1996 College Football Polls


1997 College Football Recap

The national championship was split for the third time in the 1990s. The Michigan Wolverines finished the season atop the AP Poll after completing a 12–0 campaign with a Big Ten Conference championship and a victory in the Rose Bowl over Washington State. The Nebraska Cornhuskers garnered the top ranking in the Coaches’ Poll with a 13–0 record, a Big 12 Conference championship, and a win over Tennessee in the Orange Bowl. Michigan’s Charles Woodson, who played primarily at cornerback, but also saw time on offense as a wide receiver and on special teams as a punt returner, won the Heisman Trophy, becoming the first primarily defensive player to win the award. The 1997 season was the third and final season in which the major bowl games were organized under the Bowl Alliance system. The Bowl Championship Series was instituted the following year.

In Tom Osborne’s last season as head coach, Nebraska took over the #1 ranking in the nation after defeating Texas Tech midway through the season. Three weeks later, despite winning at Missouri in an overtime game, Nebraska slipped to a #2 ranking in the polls, as voters weren’t impressed by the way the Cornhuskers won the game (a controversial kicked ball that was caught for the game-tying TD as time expired in regulation); Michigan moved ahead of Nebraska after its 34-8 victory over #3 ranked Penn State.The consensus #1 team going into the bowl season was undefeated Michigan, led by coach of the year Lloyd Carr and Heisman Trophy winner Charles Woodson. Michigan went into the 1998 Rose Bowl against #8 Washington State ranked #1 in both the AP and the USA Today/ESPN Coaches Poll. Michigan defeated Washington State 21–16.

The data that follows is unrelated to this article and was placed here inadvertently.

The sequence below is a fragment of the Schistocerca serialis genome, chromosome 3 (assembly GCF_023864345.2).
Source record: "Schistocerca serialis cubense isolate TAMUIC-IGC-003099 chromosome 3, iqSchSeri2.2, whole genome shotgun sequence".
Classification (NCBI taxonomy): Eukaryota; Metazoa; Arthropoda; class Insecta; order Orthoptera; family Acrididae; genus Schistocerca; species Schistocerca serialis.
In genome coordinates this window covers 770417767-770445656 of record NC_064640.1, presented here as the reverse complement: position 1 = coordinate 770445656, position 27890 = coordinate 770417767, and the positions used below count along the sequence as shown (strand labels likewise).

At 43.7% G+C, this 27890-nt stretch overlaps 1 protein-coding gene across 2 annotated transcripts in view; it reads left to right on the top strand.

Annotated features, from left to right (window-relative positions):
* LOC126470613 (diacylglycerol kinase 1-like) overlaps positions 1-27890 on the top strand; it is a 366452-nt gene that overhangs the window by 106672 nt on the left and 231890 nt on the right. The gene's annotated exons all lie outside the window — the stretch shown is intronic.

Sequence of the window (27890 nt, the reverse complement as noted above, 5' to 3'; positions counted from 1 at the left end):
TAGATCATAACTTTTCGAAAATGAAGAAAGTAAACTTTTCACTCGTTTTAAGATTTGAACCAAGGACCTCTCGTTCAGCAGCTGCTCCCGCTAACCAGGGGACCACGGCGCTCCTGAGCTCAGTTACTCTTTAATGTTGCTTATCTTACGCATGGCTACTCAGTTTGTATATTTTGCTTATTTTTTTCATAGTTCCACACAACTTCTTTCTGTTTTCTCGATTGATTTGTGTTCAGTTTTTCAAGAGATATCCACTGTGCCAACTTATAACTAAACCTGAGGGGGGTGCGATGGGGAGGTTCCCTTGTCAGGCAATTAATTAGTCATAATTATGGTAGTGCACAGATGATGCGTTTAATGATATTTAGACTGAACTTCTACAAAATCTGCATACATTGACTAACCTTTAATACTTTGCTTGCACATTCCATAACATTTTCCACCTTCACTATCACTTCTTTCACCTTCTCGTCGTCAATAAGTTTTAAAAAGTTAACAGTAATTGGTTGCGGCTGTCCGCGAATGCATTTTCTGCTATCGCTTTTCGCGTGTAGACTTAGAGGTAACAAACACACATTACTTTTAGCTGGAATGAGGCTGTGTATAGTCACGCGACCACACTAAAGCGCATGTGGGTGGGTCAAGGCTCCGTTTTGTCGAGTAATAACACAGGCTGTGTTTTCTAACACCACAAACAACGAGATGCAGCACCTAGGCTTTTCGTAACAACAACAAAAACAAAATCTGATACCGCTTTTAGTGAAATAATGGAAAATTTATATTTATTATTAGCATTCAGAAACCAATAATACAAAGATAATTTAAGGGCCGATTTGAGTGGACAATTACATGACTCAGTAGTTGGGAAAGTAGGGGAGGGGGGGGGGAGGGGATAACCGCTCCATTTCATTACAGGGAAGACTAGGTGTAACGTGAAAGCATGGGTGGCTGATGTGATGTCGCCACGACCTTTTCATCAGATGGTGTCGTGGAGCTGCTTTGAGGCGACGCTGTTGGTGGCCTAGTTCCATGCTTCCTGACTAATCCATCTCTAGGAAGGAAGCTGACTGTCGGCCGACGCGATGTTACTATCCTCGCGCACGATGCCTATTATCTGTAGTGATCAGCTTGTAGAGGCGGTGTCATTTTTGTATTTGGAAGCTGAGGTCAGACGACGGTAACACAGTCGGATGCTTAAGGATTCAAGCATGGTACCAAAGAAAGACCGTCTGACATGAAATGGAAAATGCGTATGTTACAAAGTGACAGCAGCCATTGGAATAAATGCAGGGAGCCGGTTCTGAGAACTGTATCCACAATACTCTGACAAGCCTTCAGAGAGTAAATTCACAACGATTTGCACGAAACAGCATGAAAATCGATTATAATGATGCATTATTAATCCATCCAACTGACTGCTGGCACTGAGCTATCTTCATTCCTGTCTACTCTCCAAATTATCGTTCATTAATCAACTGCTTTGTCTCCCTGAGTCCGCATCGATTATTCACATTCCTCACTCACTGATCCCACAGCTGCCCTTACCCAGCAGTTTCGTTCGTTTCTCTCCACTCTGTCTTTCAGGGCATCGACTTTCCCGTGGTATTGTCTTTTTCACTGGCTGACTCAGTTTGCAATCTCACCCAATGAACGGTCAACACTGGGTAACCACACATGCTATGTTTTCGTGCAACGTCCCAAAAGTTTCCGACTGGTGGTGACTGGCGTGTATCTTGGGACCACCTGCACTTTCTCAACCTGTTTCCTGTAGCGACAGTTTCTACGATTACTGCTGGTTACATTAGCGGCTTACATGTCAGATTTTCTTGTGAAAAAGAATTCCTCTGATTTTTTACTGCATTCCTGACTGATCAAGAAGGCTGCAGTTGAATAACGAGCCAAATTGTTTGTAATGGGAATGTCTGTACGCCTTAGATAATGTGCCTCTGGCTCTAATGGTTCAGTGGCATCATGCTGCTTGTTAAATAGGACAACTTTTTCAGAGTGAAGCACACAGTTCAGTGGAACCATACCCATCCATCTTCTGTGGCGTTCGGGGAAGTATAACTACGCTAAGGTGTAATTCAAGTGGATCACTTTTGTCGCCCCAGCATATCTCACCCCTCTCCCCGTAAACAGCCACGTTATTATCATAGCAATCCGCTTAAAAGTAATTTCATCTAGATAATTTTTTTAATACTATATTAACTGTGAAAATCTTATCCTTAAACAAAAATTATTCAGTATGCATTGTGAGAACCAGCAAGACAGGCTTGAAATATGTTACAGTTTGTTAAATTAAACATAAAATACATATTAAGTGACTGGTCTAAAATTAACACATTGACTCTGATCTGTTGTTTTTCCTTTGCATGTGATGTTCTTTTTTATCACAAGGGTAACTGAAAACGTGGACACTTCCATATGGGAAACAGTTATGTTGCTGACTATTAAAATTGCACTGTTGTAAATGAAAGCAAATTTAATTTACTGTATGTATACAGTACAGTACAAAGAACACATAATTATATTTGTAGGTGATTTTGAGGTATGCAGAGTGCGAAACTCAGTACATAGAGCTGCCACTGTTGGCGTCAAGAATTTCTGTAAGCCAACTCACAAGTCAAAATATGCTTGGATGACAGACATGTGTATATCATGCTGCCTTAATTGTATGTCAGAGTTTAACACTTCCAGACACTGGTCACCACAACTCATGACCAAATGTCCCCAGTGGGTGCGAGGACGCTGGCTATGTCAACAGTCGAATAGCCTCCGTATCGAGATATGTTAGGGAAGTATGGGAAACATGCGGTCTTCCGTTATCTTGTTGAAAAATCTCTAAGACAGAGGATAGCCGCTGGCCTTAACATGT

Undefeated #2 Nebraska squared off in the 1998 Orange Bowl versus the #3 ranked Tennessee Volunteers. Unusually for the low-key Osborne and his straight-ahead team, the Cornhuskers made a point of smacking down Tennessee as they defeated the Volunteers 42-17, and after the game campaigned openly for Nebraska to be named the consensus national champion (Grant Wistrom stated that if “they wanted to give it to Michigan because they haven’t won one in 50 years, we don’t want it anyway.”). After the bowl games, the AP poll awarded the national championship to Michigan, and the USA Today/ESPN Coaches Poll awarded the national championship to Nebraska, giving Tom Osborne his third national title in four seasons to cap his career. This also marked the last time that a Big 10 (or Pac-10) team would be bound to play in the Rose Bowl instead of heading to a #1-#2 title game, due to the 1998 BCS realignment.

The national title picture could have been even murkier as Florida State went into their final regular season game ranked #1. However, Fred Taylor of Florida would run for 162 yards and four touchdowns on the nation’s top-ranked run defense, one of those touchdowns being the winning score with less than two minutes to play. This game is commonly referred to as “The Greatest Game Ever Played in the Swamp”. The Humanitarian Bowl, now known as the Famous Idaho Potato Bowl, began play in Boise, Idaho to help publicise the dwindling Big West Conference and Boise State. The Broncos with their wacky blue turf had just made the jump to Division I-A a year earlier. The Big West champion had formerly gone to the Las Vegas Bowl, but the now only 6 team conference wasn’t much of a seat filler.

The Motor City Bowl, now the Little Caesars Pizza Bowl, began play in Detroit hosted by a MAC team. The Copper Bowl gained corporate sponsorship and was now known as the Bowl; it is now known as the Buffalo Wild Wings Bowl. The MAC also grew to a 12-team, two-division conference with a championship game after the return of two former MAC members—Northern Illinois, returning from the independent ranks, and Marshall, moving up from Division I-AA. Marshall’s addition increased the number of teams in Division I-A to 112. In a scenario similar to the Big West in 1992, this up-and-comer from I-AA was able to win its division and the inaugural conference championship game in its first year. To be fair, the Thundering Herd had gone unbeaten and won the I-AA national title the previous season, and had future NFL stars Randy Moss and Chad Pennington. East Carolina joined a conference for the first time since Division I split in 1978, becoming a member of Conference USA.